- Install (and keep up to date) advanced antivirus protection on every device employees use
- Ensure advanced anti-spam protection is available on every employee email account
- Implement an internet filtering tool to keep employees away from malicious websites
- Implement end-to-end system monitoring to detect and isolate threats
- Create and maintain a data backup recovery system on the Cloud or on a reliable network
- Conduct a comprehensive IT security audit annually or more often as needed
Provide the Right Training
Even the most sophisticated technology can’t prevent data being stolen if an employee falls prey to a malicious email or website. In light of the increased security risk presented by the pandemic, cybersecurity training and data privacy training must be a top priority for CLOs and their teams.
In addition to traditional security courses, training employees on how to work from home effectively is just as important. By launching a working from home training program, you help ensure your remote workforce is not only prepared to ward off potential security threats, but also is prepared stay productive, focused, and in the right working mindset.
Experts say that cyberattacks start from risky behavior by employees who:
- Share a laptop or computer with others who could be tricked into visiting malicious websites or downloading malware while using the device
- Access unsecured networks such as Public Wi-Fi or networks without authentication or security in place
- Open questionable emails without looking at key details such as who’s sending the email, what they’re requesting, and if links or attachments are legitimate
- Don’t update tools and software because they’re not connecting to the company network as often or are using their own devices to complete tasks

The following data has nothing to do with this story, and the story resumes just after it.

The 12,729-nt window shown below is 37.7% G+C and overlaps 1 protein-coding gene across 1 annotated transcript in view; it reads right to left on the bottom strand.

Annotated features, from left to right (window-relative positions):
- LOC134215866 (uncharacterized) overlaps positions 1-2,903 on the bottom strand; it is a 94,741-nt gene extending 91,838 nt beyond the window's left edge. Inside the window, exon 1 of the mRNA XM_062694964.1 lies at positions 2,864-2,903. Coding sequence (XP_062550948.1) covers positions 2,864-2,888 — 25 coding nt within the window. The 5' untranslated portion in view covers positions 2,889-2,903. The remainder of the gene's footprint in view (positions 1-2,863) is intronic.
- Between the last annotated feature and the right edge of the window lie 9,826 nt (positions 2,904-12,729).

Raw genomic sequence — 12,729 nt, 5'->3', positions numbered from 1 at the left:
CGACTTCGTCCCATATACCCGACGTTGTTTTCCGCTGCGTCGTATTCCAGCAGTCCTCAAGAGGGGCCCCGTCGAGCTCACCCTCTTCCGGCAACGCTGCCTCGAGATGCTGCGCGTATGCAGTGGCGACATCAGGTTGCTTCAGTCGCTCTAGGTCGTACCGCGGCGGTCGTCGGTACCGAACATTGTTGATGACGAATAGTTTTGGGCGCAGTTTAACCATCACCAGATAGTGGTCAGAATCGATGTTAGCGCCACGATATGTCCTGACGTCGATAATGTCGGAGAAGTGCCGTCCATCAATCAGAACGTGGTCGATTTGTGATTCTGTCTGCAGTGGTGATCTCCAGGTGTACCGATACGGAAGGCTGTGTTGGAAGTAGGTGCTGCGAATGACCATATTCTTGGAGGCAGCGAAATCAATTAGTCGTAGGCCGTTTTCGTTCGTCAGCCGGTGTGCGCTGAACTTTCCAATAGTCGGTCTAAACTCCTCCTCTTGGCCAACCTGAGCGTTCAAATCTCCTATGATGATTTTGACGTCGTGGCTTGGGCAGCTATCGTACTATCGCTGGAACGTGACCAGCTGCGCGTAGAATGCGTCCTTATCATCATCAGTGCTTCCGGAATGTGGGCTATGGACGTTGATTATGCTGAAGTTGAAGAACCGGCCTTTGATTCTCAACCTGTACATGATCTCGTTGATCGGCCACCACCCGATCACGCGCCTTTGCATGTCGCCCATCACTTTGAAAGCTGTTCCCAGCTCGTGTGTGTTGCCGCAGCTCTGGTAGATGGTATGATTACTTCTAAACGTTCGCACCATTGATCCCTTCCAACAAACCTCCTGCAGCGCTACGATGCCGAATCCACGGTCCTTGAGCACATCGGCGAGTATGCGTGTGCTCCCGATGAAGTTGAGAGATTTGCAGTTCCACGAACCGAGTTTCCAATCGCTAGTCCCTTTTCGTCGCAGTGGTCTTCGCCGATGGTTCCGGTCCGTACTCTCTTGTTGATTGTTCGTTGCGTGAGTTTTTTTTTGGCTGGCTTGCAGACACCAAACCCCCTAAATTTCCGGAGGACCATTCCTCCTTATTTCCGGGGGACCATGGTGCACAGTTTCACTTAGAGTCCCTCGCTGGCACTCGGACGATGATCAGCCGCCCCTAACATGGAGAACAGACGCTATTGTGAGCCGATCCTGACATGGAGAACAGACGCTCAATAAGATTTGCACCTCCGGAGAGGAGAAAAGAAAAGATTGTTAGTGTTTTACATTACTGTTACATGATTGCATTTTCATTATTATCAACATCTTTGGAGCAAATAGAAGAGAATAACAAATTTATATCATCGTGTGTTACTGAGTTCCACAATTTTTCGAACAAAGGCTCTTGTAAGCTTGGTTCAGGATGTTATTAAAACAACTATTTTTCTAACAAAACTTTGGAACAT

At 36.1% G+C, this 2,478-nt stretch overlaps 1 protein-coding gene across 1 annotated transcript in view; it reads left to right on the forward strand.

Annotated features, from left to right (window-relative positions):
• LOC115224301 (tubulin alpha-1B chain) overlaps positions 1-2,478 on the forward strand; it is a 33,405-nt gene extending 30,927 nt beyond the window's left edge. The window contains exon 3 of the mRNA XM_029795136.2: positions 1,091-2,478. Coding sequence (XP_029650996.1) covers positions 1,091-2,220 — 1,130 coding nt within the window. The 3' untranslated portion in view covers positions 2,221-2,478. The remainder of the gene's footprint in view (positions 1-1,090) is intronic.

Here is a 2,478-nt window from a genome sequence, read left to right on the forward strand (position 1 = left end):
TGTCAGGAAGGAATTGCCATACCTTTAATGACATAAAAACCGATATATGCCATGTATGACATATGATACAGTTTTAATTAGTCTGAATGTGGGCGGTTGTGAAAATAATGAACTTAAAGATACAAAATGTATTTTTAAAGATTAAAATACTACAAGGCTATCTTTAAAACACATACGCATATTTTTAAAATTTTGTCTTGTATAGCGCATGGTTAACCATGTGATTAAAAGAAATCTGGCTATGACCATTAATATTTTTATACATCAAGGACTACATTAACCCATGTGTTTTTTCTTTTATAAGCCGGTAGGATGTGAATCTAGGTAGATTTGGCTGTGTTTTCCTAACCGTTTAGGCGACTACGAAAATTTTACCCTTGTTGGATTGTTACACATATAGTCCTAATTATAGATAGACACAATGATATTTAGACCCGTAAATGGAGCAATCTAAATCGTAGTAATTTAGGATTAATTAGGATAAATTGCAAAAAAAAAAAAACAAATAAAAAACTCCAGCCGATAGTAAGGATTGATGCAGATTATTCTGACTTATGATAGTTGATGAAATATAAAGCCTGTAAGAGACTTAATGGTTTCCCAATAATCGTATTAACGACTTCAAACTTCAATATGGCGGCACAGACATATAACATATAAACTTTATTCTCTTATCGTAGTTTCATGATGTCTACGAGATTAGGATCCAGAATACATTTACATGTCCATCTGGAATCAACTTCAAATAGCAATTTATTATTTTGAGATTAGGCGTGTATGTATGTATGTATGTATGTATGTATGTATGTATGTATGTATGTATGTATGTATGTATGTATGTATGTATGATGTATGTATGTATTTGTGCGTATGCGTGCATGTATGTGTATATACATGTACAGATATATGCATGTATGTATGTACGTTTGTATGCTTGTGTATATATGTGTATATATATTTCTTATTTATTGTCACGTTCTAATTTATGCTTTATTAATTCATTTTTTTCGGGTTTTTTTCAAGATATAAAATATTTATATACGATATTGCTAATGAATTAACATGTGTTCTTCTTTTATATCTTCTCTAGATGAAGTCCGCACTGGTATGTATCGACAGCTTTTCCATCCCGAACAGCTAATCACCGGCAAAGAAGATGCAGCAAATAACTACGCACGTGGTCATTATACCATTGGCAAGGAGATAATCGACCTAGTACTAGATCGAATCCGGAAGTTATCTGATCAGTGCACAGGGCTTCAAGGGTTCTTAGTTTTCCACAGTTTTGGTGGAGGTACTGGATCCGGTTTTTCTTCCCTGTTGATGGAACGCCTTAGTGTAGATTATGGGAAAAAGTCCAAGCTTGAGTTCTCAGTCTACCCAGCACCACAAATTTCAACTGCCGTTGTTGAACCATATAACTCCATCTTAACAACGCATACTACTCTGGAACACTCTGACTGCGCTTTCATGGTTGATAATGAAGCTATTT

- Fail to log out of applications, leaving them vulnerable to data theft or deletion
Because cyberattacks can erode an organization, it’s important for employees to know just how damaging these attacks can be. Providing training on cyber and data security best practices not only educates employees on the far-reaching consequences of these sorts of attacks, it also reinforces education by putting employees in real-world scenarios that test this knowledge.
No matter how big your organization is, an effective approach to cybersecurity and data privacy training should include topics on:
- Email, messaging, and social media security
- Password security
- How to work from home securely
- The impacts of data breaches
- The use of social engineering like employee manipulation and deception
- HIPAA basics (for healthcare organizations and professionals)
- Handling, protecting, and storing sensitive data
- Using the Cloud for file access and sharing
- Payment and transaction security
As difficult as it can be to break bad habits around technology use and to change how day-to-day tasks are performed in the short term, the long-term benefits of security awareness and training are hard to ignore- especially now. After all, it saves businesses money, time, and plenty of operational headaches.
Working Remotely Doesn’t Have to Be Risky
While the volume of cyberattacks may be rising, the risks posed to your organization don’t have to. As long as your business is exercising basic security procedures and making an effort to reinforce learning with more frequent reminders and education, your information should stay safe.
By providing employees with ways to learn and practice good security hygiene and giving them the tools and connections to keep company data secure, we can help “flatten the curve” on cybercrime at an important time.
Interactive Services provides comprehensive training on critical and timely topics such as cybersecurity training, data privacy training, and working from home training to help organizations and employees thrive during this difficult time. Discover more about our award-winning training programs by signing up for a FREE 7-day trial or by contacting us for a quick demo.